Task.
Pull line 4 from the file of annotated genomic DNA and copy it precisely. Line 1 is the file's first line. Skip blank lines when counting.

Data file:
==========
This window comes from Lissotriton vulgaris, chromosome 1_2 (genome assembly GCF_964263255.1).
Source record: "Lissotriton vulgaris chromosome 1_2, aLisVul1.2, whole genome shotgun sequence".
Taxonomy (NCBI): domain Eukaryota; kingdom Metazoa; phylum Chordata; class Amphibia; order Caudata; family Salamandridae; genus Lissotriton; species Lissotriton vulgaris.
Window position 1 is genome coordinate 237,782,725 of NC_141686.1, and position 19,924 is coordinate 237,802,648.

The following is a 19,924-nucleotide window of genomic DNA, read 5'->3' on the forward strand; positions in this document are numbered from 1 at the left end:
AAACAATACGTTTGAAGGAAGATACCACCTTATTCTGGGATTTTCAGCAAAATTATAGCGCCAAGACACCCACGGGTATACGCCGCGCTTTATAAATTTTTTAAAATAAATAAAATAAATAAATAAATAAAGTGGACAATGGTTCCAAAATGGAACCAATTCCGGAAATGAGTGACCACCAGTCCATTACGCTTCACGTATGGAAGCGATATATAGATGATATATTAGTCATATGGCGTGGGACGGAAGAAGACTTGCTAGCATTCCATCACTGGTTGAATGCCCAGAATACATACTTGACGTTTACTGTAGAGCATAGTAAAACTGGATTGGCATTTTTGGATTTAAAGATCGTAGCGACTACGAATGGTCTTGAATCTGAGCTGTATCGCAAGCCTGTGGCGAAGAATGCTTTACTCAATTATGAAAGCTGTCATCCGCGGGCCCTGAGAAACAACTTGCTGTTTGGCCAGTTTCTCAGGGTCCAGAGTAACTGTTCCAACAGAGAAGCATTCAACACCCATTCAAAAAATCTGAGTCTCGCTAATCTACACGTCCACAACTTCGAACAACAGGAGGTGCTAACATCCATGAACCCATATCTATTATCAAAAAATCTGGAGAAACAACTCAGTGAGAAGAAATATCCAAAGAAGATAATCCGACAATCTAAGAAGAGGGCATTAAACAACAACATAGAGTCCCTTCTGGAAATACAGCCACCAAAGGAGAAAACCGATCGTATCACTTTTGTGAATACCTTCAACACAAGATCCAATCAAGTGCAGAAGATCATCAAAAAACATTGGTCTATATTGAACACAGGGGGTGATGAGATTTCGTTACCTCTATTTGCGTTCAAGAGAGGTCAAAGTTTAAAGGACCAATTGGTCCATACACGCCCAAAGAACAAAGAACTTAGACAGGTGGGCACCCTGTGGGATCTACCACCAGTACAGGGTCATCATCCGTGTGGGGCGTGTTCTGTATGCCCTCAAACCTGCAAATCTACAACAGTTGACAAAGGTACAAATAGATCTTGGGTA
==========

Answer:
Window position 1 is genome coordinate 237,782,725 of NC_141686.1, and position 19,924 is coordinate 237,802,648.